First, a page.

People interact by persuasion, by trade, and by force, and technology is changing all of these at the same time.
The question I want to answer here is: how can we survive and prosper in a changing world? Here are some of the books that I’ve pulled ideas from:
Brand Luther by Andrew Pettegree (Penguin, 2015). In 1517, Martin Luther was upset at what he saw as the corruption of the Church. He wasn’t the first, but his use of the printing press to spread his message and writing in popular German rather than ecclesiastical Latin made the difference. He became the most famous man in Europe and successfully attacked the most powerful institution of his day.
The Invisible Weapon by Daniel Headrick (Oxford University Press, 1991). The telegraph (called by author Tom Standage the “Victorian Internet”) allowed information to travel faster than people and gave imperial powers greater control over their colonies. But the control came at a cost. Decisions were made more hurriedly and by people further from the action.
Twitter and Tear Gas by Zeynep Tufekci (Yale University Press, 2017). Social media has given modern protest movements powerful new tools. Tufekci has seen Internet-enabled movements from the inside and gives her view of how these new tools will change politics, technology, and culture.
Money and Economics
Principles of Economics by Carl Menger (Mises Institute, 2007). An excellent introduction to the ideas of economics: economic goods, value, prices, and money. Despite being written in 1871, it’s written in a clear style that’s easy to understand. Menger introduced the idea of marginal utility, which is the key to understanding what makes something valuable.
The Death of Money by James Rickards (Penguin, 2014). The remedies for the financial crisis of 2008 eased the symptoms but didn’t solve the underlying problem. Quantative easing works in the same way that vodka cures a hangover. Since World War II, the US dollar has underpinned the world’s financial system but easy money, inflation, and trade wars threaten that.
The Bitcoin Standard by Saifedean Ammous (Wiley, 2018). Bitcoin is not mentioned until chapter eight of ten. The book covers what money is, what makes good money, and why sound money is so important. There’s a big emphasis on “time preference,” the idea behind delayed gratification, and the link between monetary inflation and culture. Bitcoin is discussed as an antidote to the failures of central banking.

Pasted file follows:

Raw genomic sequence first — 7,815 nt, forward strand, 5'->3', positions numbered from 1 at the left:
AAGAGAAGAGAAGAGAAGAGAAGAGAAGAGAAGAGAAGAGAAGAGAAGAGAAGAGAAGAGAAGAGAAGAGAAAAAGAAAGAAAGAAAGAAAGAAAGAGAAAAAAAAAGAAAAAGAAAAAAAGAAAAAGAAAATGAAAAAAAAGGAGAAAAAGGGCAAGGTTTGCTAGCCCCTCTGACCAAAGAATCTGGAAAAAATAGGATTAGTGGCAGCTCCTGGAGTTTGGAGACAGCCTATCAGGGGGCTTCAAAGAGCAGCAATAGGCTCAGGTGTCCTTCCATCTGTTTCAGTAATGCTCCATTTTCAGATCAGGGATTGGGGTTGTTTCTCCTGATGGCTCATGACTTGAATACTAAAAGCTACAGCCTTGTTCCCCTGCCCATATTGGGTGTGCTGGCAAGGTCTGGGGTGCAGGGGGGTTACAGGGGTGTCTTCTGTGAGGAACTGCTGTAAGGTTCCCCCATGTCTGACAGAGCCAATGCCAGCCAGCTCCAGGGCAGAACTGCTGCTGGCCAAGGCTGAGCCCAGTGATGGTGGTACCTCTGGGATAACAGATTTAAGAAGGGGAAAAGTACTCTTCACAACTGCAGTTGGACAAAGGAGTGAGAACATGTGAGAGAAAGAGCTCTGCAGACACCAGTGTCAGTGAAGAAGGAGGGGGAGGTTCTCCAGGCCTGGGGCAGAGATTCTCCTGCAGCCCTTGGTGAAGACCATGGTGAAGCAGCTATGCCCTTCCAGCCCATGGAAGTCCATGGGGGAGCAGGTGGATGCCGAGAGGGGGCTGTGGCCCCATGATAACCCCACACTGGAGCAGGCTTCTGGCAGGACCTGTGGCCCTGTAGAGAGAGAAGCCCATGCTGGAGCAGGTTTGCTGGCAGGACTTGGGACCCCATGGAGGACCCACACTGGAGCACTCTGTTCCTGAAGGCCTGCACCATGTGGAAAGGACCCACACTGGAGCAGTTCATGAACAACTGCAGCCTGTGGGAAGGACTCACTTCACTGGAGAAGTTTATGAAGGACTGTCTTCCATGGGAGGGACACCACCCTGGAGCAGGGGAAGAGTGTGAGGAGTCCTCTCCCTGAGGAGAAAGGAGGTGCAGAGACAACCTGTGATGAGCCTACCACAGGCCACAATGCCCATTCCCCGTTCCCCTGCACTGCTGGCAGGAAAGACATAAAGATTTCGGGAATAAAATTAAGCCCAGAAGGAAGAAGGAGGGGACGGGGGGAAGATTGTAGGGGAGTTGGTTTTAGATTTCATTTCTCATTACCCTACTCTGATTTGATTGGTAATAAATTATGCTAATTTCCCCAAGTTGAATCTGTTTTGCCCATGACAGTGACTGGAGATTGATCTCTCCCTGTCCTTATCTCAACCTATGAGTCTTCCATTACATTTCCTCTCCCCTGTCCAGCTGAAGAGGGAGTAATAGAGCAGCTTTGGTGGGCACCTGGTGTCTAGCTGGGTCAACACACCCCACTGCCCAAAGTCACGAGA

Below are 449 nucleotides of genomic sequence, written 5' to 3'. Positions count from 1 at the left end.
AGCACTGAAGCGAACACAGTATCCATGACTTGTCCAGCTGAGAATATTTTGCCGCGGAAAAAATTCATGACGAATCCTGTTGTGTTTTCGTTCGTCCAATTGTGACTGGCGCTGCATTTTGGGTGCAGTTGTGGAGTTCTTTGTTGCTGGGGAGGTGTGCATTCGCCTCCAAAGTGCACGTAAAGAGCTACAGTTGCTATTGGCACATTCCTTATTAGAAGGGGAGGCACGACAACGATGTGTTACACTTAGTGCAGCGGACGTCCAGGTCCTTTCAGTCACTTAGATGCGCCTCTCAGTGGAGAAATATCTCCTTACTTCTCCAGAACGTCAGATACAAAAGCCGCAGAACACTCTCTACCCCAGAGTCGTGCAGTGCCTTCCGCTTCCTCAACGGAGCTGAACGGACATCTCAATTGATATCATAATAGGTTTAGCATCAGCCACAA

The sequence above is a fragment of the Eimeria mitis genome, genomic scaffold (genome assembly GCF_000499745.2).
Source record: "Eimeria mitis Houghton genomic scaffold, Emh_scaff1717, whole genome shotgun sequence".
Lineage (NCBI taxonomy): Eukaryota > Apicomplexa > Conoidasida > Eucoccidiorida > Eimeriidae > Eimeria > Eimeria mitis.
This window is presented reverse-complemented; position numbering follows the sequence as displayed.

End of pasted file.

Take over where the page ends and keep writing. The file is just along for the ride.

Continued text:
Warfare and Power
Weapons Systems and Political Stability by Carroll Quigley (University Press of America, 1983). The weapons we use have a far-reaching impact our social and political systems. This vast history of weapons from the stone age to the beginnings of modernity traces their impact on who ends up with political power and how they use it. Quigley died before he finished the book but this incomplete, unedited manuscript is still readable and rich with insight.
Brave New War by John Robb (Wiley, 2007). The same technology that has powered globalisation and allowed solo entrepreneurs to take on big brands is enabling guerrilla armies, criminal gangs, and lone-wolf terrorists to innovate and “disrupt” the violence industry. Robb describes the problem and offers up some ideas of what might work to protect us and what probably won’t.
Countdown to Zero Day by Kim Zetter (Broadway, 2014). Sabotaging Iran’s nuclear program would have been too difficult with cruise missiles, so the United States and Israel turned to software. Stuxnet was a piece of malware targeting the centrifuges that purified Iran’s uranium. This book is the story of how Stuxnet was discovered, how it worked, and what it means for the future of warfare.
Work and Automation
The Second Machine Age by Erik Brynjolfsson and Andrew McAfee (Norton, 2014). Unbelievable prosperity is possible, using the constantly doubling power of our technology. How do we harness that power and benefit from it? The authors try to answer that question for both individuals and society.
The Sovereign Individual by James Dale Davidson and William Rees-Mogg (Pan, 1997). This book’s subtitle gave me the “survive and prosper” question I’m trying to answer with this site. It’s wide-ranging and prescient. A previous book by the same authors predicted the collapse of communism. This book, written more than twenty years ago, predicts cryptocurrencies, the gig economy, and the rise of nationalism.